Raclette at Auberge de Savièse in Geneva, Switzerland

The Dish: Named after the type of cheese it uses, raclette is an ancient Swiss dish made from melted cheese that’s scraped off a griddle (or off the wheel of cheese itself) and often eaten with potatoes.

Where to Get it:  Decked out in floor-to-ceiling wood paneling, this traditional Swiss restaurant, a stone’s throw from Lake Geneva, specializes in melted cheese, both fondue and raclette. Here, the raclette is served with boiled potatoes, pickles, and onions.


Smørrebrød at Selma in Copenhagen, Denmark

The Dish: Smørrebrød is basically an open-faced sandwich made from a slice of dark Danish rye bread, dressed with infinite toppings like shrimp and egg or cured fish.

Where to Get it:  Newly-minted Selma centers on contemporary smørrebrød with a fine dining touch. Within a cozy, minimalist space chef Magnus Peterson retools the Danish staple with cheffy arrangements like herring plus black currant crème fraiche.


Waffles at Maison Dandoy in Brussels, Belgium

The Dish: In Brussels, you’ll find two types of waffles. The "Brussels" waffle is cooked into a perfect rectangle that’s light and airy and lower in sugar; meanwhile, the famous oval-shaped liège waffle is sweeter and richer, and is made from a batter with large sugar crystals that caramelizes when cooking, yielding a sticky exterior.

Where to Get it:  Maison Dandoy, a bakery chainlet that dates back to the early 1900s, is one of Brussels’ most famous waffle joints. Sample either Brussels or liège-style in the tea room or grab and go––each version can be customized with toppings like whipped cream and chocolate.


Moussaka at Klimataria in Athens, Greece

The Dish: This classical baked Greek dish varies by region, but is commonly made from layers of eggplant or potato, along with ground meat, topped with a layer of creamy-cheesy béchamel sauce. It’s sort of like a Greek version of lasagna minus the pasta.

Where to Get it: Rustic Klimataria is exactly what you’d want from an old school taverna, decorated with wine barrels and grape vines dripping from ceiling beams. The no-frills eatery has been serving hearty home-style plates since the early 20th century, including generous portions of moussaka topped with freshly grated cheese.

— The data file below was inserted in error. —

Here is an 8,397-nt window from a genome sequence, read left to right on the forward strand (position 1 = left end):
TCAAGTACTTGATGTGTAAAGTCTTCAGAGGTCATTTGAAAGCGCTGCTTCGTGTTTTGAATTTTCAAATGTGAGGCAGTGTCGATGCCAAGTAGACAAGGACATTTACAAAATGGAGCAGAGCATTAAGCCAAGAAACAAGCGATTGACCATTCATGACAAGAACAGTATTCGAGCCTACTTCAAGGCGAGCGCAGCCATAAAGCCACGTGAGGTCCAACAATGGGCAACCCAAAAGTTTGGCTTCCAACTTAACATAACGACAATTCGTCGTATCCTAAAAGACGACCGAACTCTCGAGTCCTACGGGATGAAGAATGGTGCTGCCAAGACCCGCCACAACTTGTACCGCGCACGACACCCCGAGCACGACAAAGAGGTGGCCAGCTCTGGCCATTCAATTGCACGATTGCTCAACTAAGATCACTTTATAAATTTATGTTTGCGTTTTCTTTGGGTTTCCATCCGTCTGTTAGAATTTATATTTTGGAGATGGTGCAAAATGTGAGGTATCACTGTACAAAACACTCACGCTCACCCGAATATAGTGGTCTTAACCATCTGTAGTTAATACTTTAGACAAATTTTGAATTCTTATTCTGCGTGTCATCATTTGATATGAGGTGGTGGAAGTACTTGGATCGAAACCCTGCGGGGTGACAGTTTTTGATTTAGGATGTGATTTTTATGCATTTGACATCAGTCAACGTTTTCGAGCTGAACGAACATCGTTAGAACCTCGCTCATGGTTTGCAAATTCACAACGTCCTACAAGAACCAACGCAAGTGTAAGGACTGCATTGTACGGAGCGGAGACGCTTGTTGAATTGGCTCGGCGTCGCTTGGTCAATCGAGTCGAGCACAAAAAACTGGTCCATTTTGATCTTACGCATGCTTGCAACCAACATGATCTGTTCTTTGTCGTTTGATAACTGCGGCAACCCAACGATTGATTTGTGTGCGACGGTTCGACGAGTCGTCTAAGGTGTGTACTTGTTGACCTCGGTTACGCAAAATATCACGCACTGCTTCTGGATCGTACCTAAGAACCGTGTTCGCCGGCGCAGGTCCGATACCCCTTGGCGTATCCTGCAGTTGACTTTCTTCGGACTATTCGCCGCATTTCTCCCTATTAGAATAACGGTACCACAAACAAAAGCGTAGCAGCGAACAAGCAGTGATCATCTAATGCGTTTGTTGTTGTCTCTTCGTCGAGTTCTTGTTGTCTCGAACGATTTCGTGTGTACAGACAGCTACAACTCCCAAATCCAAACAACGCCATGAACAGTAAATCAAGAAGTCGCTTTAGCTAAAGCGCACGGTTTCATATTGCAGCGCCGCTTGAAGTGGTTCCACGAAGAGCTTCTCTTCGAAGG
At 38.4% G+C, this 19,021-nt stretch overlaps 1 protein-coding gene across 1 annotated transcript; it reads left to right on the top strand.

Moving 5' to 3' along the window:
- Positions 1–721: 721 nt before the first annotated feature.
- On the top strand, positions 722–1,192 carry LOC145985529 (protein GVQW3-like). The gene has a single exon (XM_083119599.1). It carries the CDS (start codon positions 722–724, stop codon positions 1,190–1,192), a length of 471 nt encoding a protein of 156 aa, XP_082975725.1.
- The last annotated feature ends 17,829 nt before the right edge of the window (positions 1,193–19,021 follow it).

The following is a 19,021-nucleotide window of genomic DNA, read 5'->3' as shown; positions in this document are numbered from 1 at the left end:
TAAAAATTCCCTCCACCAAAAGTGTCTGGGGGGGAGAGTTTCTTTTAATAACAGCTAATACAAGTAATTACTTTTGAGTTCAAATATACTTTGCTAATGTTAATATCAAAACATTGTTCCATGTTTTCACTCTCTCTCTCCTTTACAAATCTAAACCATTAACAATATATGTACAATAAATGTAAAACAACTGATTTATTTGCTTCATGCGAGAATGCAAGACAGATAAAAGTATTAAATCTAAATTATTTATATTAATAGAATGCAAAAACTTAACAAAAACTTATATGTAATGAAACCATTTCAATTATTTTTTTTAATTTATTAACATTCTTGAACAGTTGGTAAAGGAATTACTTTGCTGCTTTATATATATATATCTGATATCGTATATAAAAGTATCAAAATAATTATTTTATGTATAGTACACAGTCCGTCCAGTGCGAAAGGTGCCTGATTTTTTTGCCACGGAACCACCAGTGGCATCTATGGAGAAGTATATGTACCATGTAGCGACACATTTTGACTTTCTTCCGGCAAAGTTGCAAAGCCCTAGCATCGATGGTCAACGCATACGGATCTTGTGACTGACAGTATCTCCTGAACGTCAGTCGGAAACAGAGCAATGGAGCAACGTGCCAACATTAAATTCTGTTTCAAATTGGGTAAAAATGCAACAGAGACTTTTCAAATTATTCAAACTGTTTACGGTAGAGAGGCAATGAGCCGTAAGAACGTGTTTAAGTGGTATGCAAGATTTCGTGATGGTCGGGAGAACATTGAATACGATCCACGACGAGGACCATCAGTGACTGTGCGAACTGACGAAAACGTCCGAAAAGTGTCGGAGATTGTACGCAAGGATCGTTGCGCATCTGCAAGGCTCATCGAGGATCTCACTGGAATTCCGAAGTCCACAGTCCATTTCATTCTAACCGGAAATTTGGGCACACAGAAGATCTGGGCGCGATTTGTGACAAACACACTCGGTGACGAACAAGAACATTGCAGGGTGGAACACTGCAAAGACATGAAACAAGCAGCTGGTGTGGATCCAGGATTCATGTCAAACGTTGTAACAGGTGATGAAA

RELATED: The Best Places to Visit Greece in 2018 


Swedish Meatballs

Swedish meatballs at Pelikan in Stockholm, Sweden

The Dish: Swedish meatballs, typically made from a blend of beef and pork, are tablespoon-sized orbs usually flavored with warm spices like nutmeg and ginger, blanketed in a creamy beef gravy.

Where to Get it:  The Stockholm institution Pelikan serves classic Swedish fare in an airy, upscale bistro with a mid-century feel. Drop in for the large meatballs dressed with a thick beef gravy, beside a puddle of lingonberries and pickle wedges. Expect mashed potatoes on the side, too.


Le Soufflé at L'Atelier de Joel Robuchon in Paris, France

The Dish: This airy baked egg dish gets its fluffy texture from whipped egg whites, which a chef blends with yolks and other ingredients, both sweet or savory. Classic soufflé flavors include cheese or chocolate.

Where to Get it:  While this ancient French dish can be found in Parisian restaurants both high and low, one of the world’s most renowned French chefs––the late Joel Robuchon––does it best. While his soufflé flavors vary, the current version includes a tropical passionfruit number with piña colada sorbet.

RELATED: 25 Best Places to Visit in Paris 


Paella in black pan with rice, shrimps, mussels, squid and meat, bowl with olives and vintage cutlery. Seafood paella, traditional spanish dish. Paella on rustic black wooden table. Selective focus

Paella at Restaurante Levante in Valencia, Spain

The Dish: Paella is a saffron-flavored rich dish made in a large, shallow pan, flecked with various ingredients like chicken, vegetables, seafood, or a mix of all. 

Where to Get it:  Though a bit out of the way, Restaurante Levante––a simple family-run eatery just north of Valencia in Benisanó––has been specializing in rice since 1968. And while a number of rice dishes grace the menu, the dish to try is paella Valenciana, which combines chicken, rabbit, broad beans, green beans, and tomatoes atop a thin layer of orange-stained rice.